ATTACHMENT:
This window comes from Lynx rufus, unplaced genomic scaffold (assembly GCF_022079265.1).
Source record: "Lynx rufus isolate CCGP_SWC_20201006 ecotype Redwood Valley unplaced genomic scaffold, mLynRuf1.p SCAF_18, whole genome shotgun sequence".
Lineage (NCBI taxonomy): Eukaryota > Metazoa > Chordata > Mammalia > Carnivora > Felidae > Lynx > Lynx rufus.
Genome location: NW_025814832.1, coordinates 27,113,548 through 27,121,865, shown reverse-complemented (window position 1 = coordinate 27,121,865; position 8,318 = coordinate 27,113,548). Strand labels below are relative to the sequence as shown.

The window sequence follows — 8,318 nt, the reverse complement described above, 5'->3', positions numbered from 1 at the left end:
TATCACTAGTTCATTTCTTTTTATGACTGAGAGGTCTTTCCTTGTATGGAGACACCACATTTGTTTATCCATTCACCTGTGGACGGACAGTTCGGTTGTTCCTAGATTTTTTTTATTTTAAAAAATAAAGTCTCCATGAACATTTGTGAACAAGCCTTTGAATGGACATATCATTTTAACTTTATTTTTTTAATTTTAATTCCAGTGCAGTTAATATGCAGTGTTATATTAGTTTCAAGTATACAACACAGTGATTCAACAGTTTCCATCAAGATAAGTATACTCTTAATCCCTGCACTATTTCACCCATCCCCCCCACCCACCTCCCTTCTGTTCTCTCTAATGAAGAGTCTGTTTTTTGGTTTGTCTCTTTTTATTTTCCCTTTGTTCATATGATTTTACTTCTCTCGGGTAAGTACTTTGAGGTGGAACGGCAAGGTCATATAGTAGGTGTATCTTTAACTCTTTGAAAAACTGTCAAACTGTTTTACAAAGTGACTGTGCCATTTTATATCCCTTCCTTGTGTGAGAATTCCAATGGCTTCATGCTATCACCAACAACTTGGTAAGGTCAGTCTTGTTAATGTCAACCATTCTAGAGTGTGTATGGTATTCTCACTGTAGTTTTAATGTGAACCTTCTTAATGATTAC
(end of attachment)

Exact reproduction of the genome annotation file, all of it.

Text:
This window comes from Lynx rufus, unplaced genomic scaffold (assembly GCF_022079265.1).
Source record: "Lynx rufus isolate CCGP_SWC_20201006 ecotype Redwood Valley unplaced genomic scaffold, mLynRuf1.p SCAF_18, whole genome shotgun sequence".
Lineage (NCBI taxonomy): Eukaryota > Metazoa > Chordata > Mammalia > Carnivora > Felidae > Lynx > Lynx rufus.
Genome location: NW_025814832.1, coordinates 27,113,548 through 27,121,865, shown reverse-complemented (window position 1 = coordinate 27,121,865; position 8,318 = coordinate 27,113,548). Strand labels below are relative to the sequence as shown.

The window sequence follows — 8,318 nt, the reverse complement described above, 5'->3', positions numbered from 1 at the left end:
TATCACTAGTTCATTTCTTTTTATGACTGAGAGGTCTTTCCTTGTATGGAGACACCACATTTGTTTATCCATTCACCTGTGGACGGACAGTTCGGTTGTTCCTAGATTTTTTTTATTTTAAAAAATAAAGTCTCCATGAACATTTGTGAACAAGCCTTTGAATGGACATATCATTTTAACTTTATTTTTTTAATTTTAATTCCAGTGCAGTTAATATGCAGTGTTATATTAGTTTCAAGTATACAACACAGTGATTCAACAGTTTCCATCAAGATAAGTATACTCTTAATCCCTGCACTATTTCACCCATCCCCCCCACCCACCTCCCTTCTGTTCTCTCTAATGAAGAGTCTGTTTTTTGGTTTGTCTCTTTTTATTTTCCCTTTGTTCATATGATTTTACTTCTCTCGGGTAAGTACTTTGAGGTGGAACGGCAAGGTCATATAGTAGGTGTATCTTTAACTCTTTGAAAAACTGTCAAACTGTTTTACAAAGTGACTGTGCCATTTTATATCCCTTCCTTGTGTGAGAATTCCAATGGCTTCATGCTATCACCAACAACTTGGTAAGGTCAGTCTTGTTAATGTCAACCATTCTAGAGTGTGTATGGTATTCTCACTGTAGTTTTAATGTGAACCTTCTTAATGATTAC